Stranded at the top of the world!

The Peak to Peak Chorale Play Review

By David Josselyn

It wasn’t that long ago that riding the rails from Rollinsville to the Western Slope was quite an adventure! That’s how the conductor began the story that the Peak to Peak Chorale told through skits, exposition, and song, about a fateful train ride in the early 1900s during a fierce snow storm.


The Peak to Peak Chorale is a regional non-profit performing group that has been bringing vocal music to the area for many years. Directed by Jane Wyss, the chorale performs songs written across the eons from medieval chants to modern pop; bringing their unique performing style of songs punctuated by exposition and skits to the holiday and spring seasons for the sheer joy of the craft.


This Spring, the Chorale is performing the story “Stranded at the Top of the World” penned by their very own Colleen Moore using the talents of local actors Mike Keeler, Chuck Roberts, Woody Snyder, David Josselyn, Robbie Zmuda, and Nicki Friedick (Mike and Chuck also head up the Wild Bunch Gang in Central City). The skit flows chronologically between songs with the chorale members adding short exposition statements that not only add context, but also engage with the story.


The tale begins in the Rollinsville Stage Stop as four passengers gather before boarding a train to take them “Over the Hill,” as they used to call the Moffat Road, bound for the Western Slope town of Arrow near modern day Winter Park. The snow is blowing, so the conductor has his men hook up a “monster termite” to chew through the drifts. A monster termite is a plow with blades that can cut through twelve foot drifts and uses water to produce steam to operate. During the journey, the planned stop at Jenny Lake goes awry when the pumps are frozen over and they can get no more water into the tanks. The train stalls near the top of the pass and is stuck there for days before rescue arrives.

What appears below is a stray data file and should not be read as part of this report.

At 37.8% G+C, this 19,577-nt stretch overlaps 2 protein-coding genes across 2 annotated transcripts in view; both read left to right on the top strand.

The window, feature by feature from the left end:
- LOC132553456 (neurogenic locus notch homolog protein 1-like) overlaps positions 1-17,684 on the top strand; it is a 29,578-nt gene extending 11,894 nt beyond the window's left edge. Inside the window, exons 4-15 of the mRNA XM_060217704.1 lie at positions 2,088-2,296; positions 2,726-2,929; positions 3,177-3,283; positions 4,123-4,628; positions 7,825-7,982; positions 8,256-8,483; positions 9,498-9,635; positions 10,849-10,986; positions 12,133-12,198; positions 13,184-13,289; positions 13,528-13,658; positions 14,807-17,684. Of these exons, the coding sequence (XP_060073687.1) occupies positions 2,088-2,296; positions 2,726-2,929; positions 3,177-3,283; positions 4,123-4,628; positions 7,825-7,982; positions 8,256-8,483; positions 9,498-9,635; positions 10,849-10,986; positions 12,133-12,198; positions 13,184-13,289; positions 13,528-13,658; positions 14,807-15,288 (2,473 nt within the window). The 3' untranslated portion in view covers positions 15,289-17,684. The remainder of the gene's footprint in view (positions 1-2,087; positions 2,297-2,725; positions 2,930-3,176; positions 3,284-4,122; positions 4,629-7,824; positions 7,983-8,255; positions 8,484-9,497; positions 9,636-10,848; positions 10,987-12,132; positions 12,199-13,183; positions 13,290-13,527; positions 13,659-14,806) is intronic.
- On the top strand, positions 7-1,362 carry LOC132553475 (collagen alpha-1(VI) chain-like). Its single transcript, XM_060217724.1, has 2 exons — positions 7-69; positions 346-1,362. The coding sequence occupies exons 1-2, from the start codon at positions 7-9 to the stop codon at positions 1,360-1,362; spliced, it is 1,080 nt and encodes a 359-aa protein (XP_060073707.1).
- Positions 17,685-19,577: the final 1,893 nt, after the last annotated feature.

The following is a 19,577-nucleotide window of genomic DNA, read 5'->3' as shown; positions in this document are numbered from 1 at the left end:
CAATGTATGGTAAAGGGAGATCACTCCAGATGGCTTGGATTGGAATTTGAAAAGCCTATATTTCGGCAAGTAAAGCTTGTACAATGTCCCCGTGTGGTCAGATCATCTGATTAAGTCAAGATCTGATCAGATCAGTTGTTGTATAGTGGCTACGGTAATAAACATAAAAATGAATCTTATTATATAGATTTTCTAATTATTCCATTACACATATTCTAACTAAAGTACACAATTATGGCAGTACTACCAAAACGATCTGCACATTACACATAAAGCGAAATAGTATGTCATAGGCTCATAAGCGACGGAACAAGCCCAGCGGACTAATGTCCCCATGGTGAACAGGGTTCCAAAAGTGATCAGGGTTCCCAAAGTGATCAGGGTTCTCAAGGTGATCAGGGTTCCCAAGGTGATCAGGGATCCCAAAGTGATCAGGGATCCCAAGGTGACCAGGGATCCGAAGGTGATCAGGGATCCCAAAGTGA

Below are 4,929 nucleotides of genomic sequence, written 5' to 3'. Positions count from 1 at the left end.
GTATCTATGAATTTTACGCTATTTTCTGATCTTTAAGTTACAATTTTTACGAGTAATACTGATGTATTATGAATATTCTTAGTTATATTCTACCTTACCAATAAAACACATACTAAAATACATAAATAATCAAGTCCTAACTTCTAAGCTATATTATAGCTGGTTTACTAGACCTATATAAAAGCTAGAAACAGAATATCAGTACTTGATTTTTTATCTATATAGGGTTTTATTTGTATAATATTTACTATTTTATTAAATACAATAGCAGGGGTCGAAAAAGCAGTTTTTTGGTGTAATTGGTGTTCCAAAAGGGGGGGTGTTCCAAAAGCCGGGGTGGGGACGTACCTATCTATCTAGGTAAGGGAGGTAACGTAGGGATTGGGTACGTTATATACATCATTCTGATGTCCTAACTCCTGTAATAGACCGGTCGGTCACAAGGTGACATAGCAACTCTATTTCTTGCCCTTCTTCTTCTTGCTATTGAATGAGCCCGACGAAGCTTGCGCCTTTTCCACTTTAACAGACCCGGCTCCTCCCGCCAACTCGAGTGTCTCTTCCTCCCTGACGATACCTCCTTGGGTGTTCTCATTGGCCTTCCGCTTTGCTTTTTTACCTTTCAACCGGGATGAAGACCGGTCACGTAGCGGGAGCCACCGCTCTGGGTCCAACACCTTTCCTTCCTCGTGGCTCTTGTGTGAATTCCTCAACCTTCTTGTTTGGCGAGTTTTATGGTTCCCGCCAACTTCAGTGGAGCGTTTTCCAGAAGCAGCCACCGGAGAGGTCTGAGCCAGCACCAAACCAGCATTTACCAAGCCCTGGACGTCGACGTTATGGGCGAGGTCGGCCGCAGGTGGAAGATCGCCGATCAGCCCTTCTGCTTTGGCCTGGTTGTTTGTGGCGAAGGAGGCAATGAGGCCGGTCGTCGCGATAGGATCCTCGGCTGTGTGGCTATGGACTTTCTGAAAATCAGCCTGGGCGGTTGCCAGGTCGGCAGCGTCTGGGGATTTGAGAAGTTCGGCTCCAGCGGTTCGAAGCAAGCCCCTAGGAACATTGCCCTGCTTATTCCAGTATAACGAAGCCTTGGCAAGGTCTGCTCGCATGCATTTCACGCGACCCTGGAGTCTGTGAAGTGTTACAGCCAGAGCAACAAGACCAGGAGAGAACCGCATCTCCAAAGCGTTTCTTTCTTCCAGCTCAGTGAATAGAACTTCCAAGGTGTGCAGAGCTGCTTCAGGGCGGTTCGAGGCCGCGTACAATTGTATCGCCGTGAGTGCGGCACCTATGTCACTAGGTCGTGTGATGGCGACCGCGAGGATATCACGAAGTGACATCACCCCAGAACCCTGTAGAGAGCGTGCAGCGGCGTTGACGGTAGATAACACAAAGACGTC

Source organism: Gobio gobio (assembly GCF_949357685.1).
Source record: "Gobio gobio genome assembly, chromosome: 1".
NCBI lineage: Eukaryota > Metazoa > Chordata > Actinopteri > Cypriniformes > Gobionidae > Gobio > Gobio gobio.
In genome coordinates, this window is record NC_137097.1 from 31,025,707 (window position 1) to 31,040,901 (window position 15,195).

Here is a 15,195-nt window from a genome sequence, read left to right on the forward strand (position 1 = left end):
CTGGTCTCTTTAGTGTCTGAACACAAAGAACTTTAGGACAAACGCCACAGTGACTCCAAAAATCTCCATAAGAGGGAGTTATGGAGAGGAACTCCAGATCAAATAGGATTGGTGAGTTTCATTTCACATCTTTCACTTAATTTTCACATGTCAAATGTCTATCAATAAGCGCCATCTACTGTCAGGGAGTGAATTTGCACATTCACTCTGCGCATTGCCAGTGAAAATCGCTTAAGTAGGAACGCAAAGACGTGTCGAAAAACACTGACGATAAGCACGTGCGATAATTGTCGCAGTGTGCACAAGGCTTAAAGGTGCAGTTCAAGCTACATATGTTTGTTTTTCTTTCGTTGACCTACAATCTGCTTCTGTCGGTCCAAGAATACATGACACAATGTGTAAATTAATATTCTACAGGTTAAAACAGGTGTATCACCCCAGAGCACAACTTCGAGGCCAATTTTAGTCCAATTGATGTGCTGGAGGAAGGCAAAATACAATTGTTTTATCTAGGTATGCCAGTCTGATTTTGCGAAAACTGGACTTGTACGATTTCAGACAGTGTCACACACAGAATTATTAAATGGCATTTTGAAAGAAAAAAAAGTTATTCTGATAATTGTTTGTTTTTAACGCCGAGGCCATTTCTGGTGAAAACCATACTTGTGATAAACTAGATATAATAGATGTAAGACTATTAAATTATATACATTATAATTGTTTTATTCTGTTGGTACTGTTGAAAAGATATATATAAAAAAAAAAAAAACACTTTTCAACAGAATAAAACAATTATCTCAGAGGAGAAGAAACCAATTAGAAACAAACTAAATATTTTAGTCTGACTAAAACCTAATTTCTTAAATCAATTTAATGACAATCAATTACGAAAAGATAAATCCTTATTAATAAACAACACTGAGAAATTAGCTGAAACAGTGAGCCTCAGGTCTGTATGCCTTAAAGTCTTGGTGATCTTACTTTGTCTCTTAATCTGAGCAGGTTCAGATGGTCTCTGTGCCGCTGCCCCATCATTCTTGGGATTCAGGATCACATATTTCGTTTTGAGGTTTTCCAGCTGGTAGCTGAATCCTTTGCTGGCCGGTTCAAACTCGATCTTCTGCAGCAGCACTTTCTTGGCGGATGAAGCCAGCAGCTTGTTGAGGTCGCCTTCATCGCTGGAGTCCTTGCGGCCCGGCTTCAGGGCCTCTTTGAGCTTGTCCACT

The Chorale chugs through twelve full-length songs and one themed motif that ties in to the story in one way or another keeping the story on track. Four-and-a-quarter songs invites the audience to sing along; “People Get Ready,” “Old Train,” “Freight Train,” and “I’ve Been Working on the Railroad.” A fifth song, “Long Trian Running” has a chorus made famous by the Doobie Brothers which the audience added their voices. The other songs include “Ride the Glory Train,” “Same Train,” “On the Atchison, Topeka and the Santa Fe,” “Climbin’ up the Mountain,” “Old Joe Clark,” “I Can See the River Jordan,” and “Hold Fast Your Dreams.”


The musical was a fun romp into the past. There were some missed notes and pregnant pauses that comes from an all-volunteer group, but you could tell they were having fun; and when the performers have fun, it is easy to overlook some mistakes. The actors were great and you definitely had the feeling much of their lines were adlibbed.


The Chorale has one more performance on Saturday, May 12, at 3:00 pm at the Golden Gate Grange. They are charging $15 per ticket which makes up for the cost of renting their venues and some of the performance rights for the songs. The ticket price includes homemade goodies at the end, so that alone may be worth the price! Director Wyss encourages anyone who loves to sing, play and instrument, and/or act to check out the Chorale when they start up after a summer break in September 2018. They meet every Wednesday night at 7:00 pm at the Gilpin Library on Highway 119.

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